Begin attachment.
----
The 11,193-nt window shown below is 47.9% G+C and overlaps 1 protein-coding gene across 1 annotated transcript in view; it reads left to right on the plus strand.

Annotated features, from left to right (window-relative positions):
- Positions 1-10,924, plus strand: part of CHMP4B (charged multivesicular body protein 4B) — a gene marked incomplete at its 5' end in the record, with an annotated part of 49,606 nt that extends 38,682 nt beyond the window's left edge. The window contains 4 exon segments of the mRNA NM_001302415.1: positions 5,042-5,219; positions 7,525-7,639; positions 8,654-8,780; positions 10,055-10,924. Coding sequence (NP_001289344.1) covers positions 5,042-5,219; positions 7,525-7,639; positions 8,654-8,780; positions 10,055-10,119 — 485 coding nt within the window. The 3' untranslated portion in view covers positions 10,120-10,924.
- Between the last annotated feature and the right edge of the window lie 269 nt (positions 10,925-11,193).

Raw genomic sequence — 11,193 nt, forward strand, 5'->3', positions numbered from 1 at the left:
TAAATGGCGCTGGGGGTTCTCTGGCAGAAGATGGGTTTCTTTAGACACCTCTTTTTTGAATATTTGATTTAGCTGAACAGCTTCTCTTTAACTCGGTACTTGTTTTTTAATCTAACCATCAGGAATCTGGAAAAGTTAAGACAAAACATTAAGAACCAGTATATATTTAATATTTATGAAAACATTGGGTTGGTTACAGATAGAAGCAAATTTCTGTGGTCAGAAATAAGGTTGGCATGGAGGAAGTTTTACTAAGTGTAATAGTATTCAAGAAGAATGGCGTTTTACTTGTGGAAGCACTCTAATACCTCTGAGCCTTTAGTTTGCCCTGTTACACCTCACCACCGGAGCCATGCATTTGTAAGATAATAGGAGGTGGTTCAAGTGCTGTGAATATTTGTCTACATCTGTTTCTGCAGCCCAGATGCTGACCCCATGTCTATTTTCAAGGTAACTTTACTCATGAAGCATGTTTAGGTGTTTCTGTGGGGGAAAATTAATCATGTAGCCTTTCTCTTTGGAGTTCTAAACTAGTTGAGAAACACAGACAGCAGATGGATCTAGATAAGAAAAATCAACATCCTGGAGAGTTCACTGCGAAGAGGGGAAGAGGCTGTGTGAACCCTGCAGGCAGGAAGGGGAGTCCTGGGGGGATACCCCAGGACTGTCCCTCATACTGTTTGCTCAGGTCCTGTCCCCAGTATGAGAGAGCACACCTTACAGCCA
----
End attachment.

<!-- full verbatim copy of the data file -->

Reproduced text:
The 11,193-nt window shown below is 47.9% G+C and overlaps 1 protein-coding gene across 1 annotated transcript in view; it reads left to right on the plus strand.

Annotated features, from left to right (window-relative positions):
- Positions 1-10,924, plus strand: part of CHMP4B (charged multivesicular body protein 4B) — a gene marked incomplete at its 5' end in the record, with an annotated part of 49,606 nt that extends 38,682 nt beyond the window's left edge. The window contains 4 exon segments of the mRNA NM_001302415.1: positions 5,042-5,219; positions 7,525-7,639; positions 8,654-8,780; positions 10,055-10,924. Coding sequence (NP_001289344.1) covers positions 5,042-5,219; positions 7,525-7,639; positions 8,654-8,780; positions 10,055-10,119 — 485 coding nt within the window. The 3' untranslated portion in view covers positions 10,120-10,924.
- Between the last annotated feature and the right edge of the window lie 269 nt (positions 10,925-11,193).

Raw genomic sequence — 11,193 nt, forward strand, 5'->3', positions numbered from 1 at the left:
TAAATGGCGCTGGGGGTTCTCTGGCAGAAGATGGGTTTCTTTAGACACCTCTTTTTTGAATATTTGATTTAGCTGAACAGCTTCTCTTTAACTCGGTACTTGTTTTTTAATCTAACCATCAGGAATCTGGAAAAGTTAAGACAAAACATTAAGAACCAGTATATATTTAATATTTATGAAAACATTGGGTTGGTTACAGATAGAAGCAAATTTCTGTGGTCAGAAATAAGGTTGGCATGGAGGAAGTTTTACTAAGTGTAATAGTATTCAAGAAGAATGGCGTTTTACTTGTGGAAGCACTCTAATACCTCTGAGCCTTTAGTTTGCCCTGTTACACCTCACCACCGGAGCCATGCATTTGTAAGATAATAGGAGGTGGTTCAAGTGCTGTGAATATTTGTCTACATCTGTTTCTGCAGCCCAGATGCTGACCCCATGTCTATTTTCAAGGTAACTTTACTCATGAAGCATGTTTAGGTGTTTCTGTGGGGGAAAATTAATCATGTAGCCTTTCTCTTTGGAGTTCTAAACTAGTTGAGAAACACAGACAGCAGATGGATCTAGATAAGAAAAATCAACATCCTGGAGAGTTCACTGCGAAGAGGGGAAGAGGCTGTGTGAACCCTGCAGGCAGGAAGGGGAGTCCTGGGGGGATACCCCAGGACTGTCCCTCATACTGTTTGCTCAGGTCCTGTCCCCAGTATGAGAGAGCACACCTTACAGCCA